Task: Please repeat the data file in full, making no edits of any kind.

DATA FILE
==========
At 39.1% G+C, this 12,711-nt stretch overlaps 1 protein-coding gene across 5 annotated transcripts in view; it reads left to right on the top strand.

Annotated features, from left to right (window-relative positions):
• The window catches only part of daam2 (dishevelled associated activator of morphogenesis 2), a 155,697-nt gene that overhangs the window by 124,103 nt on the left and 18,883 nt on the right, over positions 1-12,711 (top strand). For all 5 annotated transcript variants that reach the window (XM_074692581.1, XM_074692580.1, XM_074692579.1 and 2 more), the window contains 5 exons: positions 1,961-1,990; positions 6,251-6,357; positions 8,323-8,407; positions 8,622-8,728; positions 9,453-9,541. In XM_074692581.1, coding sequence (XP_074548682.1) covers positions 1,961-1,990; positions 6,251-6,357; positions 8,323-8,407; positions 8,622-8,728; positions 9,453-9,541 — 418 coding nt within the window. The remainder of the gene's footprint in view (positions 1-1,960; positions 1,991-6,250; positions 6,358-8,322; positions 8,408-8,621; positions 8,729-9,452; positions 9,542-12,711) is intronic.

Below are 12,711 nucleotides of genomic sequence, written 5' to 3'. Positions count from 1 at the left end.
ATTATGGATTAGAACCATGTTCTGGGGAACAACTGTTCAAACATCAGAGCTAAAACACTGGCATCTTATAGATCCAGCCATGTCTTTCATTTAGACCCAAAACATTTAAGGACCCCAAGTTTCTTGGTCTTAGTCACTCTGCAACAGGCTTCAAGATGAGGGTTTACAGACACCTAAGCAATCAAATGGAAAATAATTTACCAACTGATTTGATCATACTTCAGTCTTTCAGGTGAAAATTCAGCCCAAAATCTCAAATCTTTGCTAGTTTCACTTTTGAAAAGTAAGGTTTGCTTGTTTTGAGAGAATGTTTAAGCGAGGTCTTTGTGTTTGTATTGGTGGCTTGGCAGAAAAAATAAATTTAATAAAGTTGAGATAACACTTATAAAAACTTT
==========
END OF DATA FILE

At 39.1% G+C, this 12,711-nt stretch overlaps 1 protein-coding gene across 5 annotated transcripts in view; it reads left to right on the top strand.

Annotated features, from left to right (window-relative positions):
• The window catches only part of daam2 (dishevelled associated activator of morphogenesis 2), a 155,697-nt gene that overhangs the window by 124,103 nt on the left and 18,883 nt on the right, over positions 1-12,711 (top strand). For all 5 annotated transcript variants that reach the window (XM_074692581.1, XM_074692580.1, XM_074692579.1 and 2 more), the window contains 5 exons: positions 1,961-1,990; positions 6,251-6,357; positions 8,323-8,407; positions 8,622-8,728; positions 9,453-9,541. In XM_074692581.1, coding sequence (XP_074548682.1) covers positions 1,961-1,990; positions 6,251-6,357; positions 8,323-8,407; positions 8,622-8,728; positions 9,453-9,541 — 418 coding nt within the window. The remainder of the gene's footprint in view (positions 1-1,960; positions 1,991-6,250; positions 6,358-8,322; positions 8,408-8,621; positions 8,729-9,452; positions 9,542-12,711) is intronic.

Below are 12,711 nucleotides of genomic sequence, written 5' to 3'. Positions count from 1 at the left end.
ATTATGGATTAGAACCATGTTCTGGGGAACAACTGTTCAAACATCAGAGCTAAAACACTGGCATCTTATAGATCCAGCCATGTCTTTCATTTAGACCCAAAACATTTAAGGACCCCAAGTTTCTTGGTCTTAGTCACTCTGCAACAGGCTTCAAGATGAGGGTTTACAGACACCTAAGCAATCAAATGGAAAATAATTTACCAACTGATTTGATCATACTTCAGTCTTTCAGGTGAAAATTCAGCCCAAAATCTCAAATCTTTGCTAGTTTCACTTTTGAAAAGTAAGGTTTGCTTGTTTTGAGAGAATGTTTAAGCGAGGTCTTTGTGTTTGTATTGGTGGCTTGGCAGAAAAAATAAATTTAATAAAGTTGAGATAACACTTATAAAAACTTT